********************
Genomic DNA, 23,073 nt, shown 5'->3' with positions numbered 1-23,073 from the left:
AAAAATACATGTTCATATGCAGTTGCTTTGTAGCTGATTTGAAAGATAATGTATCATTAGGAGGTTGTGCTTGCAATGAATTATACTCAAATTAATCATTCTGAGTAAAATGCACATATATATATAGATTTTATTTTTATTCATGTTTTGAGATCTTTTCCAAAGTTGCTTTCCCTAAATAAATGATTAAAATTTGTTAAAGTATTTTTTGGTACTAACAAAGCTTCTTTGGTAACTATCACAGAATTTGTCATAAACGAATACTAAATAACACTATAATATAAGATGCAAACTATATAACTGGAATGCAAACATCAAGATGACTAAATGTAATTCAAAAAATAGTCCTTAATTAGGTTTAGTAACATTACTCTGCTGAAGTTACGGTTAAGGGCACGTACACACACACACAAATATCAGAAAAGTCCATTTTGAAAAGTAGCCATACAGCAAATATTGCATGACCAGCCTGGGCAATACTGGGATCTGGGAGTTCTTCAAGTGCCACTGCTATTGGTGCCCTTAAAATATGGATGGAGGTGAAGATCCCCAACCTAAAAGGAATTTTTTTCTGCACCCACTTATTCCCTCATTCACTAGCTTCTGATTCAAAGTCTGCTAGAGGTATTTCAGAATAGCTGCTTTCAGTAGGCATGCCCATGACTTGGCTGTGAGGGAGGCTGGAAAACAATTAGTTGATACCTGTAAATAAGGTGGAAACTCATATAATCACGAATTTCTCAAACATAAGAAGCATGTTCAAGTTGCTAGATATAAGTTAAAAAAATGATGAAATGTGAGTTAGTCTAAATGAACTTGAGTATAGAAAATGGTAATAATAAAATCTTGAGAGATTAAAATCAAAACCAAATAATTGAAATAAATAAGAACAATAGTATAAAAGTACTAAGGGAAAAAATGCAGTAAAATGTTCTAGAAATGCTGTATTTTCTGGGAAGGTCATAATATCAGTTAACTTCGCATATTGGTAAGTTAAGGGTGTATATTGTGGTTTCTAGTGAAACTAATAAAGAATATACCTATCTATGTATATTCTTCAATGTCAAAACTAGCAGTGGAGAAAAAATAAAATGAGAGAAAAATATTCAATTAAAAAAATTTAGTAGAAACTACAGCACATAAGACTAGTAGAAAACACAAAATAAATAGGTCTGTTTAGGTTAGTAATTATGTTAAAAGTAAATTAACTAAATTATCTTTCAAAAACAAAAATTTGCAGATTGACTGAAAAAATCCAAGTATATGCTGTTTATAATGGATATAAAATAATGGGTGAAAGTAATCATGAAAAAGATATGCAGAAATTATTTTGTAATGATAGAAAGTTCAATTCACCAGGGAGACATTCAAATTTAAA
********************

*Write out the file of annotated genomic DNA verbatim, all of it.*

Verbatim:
Genomic DNA, 23,073 nt, shown 5'->3' with positions numbered 1-23,073 from the left:
AAAAATACATGTTCATATGCAGTTGCTTTGTAGCTGATTTGAAAGATAATGTATCATTAGGAGGTTGTGCTTGCAATGAATTATACTCAAATTAATCATTCTGAGTAAAATGCACATATATATATAGATTTTATTTTTATTCATGTTTTGAGATCTTTTCCAAAGTTGCTTTCCCTAAATAAATGATTAAAATTTGTTAAAGTATTTTTTGGTACTAACAAAGCTTCTTTGGTAACTATCACAGAATTTGTCATAAACGAATACTAAATAACACTATAATATAAGATGCAAACTATATAACTGGAATGCAAACATCAAGATGACTAAATGTAATTCAAAAAATAGTCCTTAATTAGGTTTAGTAACATTACTCTGCTGAAGTTACGGTTAAGGGCACGTACACACACACACAAATATCAGAAAAGTCCATTTTGAAAAGTAGCCATACAGCAAATATTGCATGACCAGCCTGGGCAATACTGGGATCTGGGAGTTCTTCAAGTGCCACTGCTATTGGTGCCCTTAAAATATGGATGGAGGTGAAGATCCCCAACCTAAAAGGAATTTTTTTCTGCACCCACTTATTCCCTCATTCACTAGCTTCTGATTCAAAGTCTGCTAGAGGTATTTCAGAATAGCTGCTTTCAGTAGGCATGCCCATGACTTGGCTGTGAGGGAGGCTGGAAAACAATTAGTTGATACCTGTAAATAAGGTGGAAACTCATATAATCACGAATTTCTCAAACATAAGAAGCATGTTCAAGTTGCTAGATATAAGTTAAAAAAATGATGAAATGTGAGTTAGTCTAAATGAACTTGAGTATAGAAAATGGTAATAATAAAATCTTGAGAGATTAAAATCAAAACCAAATAATTGAAATAAATAAGAACAATAGTATAAAAGTACTAAGGGAAAAAATGCAGTAAAATGTTCTAGAAATGCTGTATTTTCTGGGAAGGTCATAATATCAGTTAACTTCGCATATTGGTAAGTTAAGGGTGTATATTGTGGTTTCTAGTGAAACTAATAAAGAATATACCTATCTATGTATATTCTTCAATGTCAAAACTAGCAGTGGAGAAAAAATAAAATGAGAGAAAAATATTCAATTAAAAAAATTTAGTAGAAACTACAGCACATAAGACTAGTAGAAAACACAAAATAAATAGGTCTGTTTAGGTTAGTAATTATGTTAAAAGTAAATTAACTAAATTATCTTTCAAAAACAAAAATTTGCAGATTGACTGAAAAAATCCAAGTATATGCTGTTTATAATGGATATAAAATAATGGGTGAAAGTAATCATGAAAAAGATATGCAGAAATTATTTTGTAATGATAGAAAGTTCAATTCACCAGGGAGACATTCAAATTTAAA